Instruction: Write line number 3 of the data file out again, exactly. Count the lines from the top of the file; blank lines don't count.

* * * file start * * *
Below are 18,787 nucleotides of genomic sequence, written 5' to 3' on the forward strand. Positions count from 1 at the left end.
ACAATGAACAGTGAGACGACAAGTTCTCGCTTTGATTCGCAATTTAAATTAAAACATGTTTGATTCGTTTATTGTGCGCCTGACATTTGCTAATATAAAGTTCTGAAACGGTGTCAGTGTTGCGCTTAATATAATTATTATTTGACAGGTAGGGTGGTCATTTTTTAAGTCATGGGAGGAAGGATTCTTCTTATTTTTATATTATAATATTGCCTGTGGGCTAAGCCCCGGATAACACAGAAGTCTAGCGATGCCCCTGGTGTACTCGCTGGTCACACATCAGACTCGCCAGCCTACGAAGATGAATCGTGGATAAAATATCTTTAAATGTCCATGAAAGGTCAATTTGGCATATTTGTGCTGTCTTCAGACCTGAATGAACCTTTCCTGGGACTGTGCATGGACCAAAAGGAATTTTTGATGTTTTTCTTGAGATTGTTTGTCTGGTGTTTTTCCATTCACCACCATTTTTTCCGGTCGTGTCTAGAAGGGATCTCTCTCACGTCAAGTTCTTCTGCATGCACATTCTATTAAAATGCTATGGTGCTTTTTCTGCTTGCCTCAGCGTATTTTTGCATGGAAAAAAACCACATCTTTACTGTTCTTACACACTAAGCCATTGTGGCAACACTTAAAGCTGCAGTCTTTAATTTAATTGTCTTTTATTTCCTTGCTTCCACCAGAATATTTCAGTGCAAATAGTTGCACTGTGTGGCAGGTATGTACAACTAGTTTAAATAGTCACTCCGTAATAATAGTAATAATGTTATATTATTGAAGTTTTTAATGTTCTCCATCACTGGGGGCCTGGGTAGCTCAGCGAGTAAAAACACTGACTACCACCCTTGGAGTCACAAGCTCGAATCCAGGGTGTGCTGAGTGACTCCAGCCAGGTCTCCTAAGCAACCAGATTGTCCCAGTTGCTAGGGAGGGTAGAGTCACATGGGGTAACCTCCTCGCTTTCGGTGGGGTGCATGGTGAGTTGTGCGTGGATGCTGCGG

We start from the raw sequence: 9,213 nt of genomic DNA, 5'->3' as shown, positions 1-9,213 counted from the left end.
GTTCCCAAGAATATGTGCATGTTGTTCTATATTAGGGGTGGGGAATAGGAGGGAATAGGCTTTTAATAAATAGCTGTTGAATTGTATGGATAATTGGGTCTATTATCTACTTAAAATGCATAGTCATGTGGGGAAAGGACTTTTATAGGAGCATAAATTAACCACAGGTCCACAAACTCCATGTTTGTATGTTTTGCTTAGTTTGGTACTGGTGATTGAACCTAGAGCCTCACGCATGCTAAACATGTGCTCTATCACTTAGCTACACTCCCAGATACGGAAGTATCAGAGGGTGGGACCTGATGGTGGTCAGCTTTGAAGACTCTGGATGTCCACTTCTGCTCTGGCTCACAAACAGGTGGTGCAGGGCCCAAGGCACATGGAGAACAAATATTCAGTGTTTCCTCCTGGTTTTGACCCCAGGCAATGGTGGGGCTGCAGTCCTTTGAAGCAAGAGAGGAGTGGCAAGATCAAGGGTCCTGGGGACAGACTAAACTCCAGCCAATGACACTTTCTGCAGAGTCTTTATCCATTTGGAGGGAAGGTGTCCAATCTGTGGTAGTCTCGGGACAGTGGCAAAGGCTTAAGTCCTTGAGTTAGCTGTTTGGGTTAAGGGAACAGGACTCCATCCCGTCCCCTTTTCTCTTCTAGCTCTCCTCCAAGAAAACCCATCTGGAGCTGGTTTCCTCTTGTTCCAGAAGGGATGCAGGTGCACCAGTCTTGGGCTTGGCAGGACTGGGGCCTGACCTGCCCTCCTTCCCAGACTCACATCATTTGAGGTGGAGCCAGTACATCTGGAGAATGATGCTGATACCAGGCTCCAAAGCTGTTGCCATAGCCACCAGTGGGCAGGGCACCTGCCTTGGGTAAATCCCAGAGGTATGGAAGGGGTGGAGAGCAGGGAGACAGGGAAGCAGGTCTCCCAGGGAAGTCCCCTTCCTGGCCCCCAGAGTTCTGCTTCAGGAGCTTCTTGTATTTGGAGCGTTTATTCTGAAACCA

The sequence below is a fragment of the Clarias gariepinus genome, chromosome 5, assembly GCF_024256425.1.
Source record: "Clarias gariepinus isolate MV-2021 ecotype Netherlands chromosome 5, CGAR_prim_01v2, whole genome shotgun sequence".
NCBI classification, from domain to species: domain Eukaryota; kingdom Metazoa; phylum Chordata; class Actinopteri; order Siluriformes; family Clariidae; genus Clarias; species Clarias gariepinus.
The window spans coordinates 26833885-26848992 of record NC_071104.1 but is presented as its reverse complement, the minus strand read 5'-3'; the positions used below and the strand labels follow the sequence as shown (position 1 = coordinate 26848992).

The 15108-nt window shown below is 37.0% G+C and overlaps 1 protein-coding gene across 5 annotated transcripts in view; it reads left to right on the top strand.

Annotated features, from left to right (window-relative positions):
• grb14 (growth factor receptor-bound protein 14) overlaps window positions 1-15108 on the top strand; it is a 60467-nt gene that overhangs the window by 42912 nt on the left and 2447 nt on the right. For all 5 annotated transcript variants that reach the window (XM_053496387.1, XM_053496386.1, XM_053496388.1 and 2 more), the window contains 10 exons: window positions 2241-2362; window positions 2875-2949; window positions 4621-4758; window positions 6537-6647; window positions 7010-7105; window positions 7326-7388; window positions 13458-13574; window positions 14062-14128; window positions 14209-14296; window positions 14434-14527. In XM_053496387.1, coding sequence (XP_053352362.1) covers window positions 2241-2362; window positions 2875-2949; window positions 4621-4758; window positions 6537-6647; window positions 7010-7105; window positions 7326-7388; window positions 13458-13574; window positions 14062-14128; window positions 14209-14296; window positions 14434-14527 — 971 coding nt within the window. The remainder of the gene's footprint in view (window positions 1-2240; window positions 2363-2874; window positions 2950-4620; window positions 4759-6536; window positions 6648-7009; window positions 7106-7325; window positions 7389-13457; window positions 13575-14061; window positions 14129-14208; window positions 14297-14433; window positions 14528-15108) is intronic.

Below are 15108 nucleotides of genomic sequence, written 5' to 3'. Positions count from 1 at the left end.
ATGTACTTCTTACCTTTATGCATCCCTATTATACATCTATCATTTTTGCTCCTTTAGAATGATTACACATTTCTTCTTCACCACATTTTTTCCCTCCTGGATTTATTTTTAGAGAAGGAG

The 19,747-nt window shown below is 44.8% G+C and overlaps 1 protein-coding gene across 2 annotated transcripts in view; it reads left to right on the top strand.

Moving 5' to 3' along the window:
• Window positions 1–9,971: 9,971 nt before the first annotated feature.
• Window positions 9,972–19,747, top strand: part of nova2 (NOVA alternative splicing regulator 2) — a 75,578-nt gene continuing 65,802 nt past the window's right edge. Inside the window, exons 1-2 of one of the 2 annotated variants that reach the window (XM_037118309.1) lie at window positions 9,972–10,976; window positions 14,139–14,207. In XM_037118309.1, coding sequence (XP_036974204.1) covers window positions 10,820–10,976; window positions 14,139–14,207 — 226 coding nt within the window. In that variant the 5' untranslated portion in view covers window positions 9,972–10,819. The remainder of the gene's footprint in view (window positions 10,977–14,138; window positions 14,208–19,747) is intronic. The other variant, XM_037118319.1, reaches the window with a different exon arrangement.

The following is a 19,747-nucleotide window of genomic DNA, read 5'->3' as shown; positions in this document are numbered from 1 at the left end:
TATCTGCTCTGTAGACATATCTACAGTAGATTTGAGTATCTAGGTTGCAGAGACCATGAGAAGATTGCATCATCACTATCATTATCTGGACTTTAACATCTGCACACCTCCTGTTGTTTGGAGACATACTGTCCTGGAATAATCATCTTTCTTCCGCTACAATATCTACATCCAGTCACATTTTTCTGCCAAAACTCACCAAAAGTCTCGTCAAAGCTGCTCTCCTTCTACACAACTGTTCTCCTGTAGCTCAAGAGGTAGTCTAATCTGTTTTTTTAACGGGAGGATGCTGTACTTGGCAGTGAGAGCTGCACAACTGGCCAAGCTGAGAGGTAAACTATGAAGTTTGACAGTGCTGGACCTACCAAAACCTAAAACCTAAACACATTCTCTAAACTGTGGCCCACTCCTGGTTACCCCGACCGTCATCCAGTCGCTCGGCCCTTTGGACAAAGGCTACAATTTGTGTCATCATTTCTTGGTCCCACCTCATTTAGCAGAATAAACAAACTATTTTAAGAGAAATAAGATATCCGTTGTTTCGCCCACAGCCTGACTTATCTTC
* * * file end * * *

We start from the raw sequence: 9,213 nt of genomic DNA, 5'->3' as shown, positions 1-9,213 counted from the left end.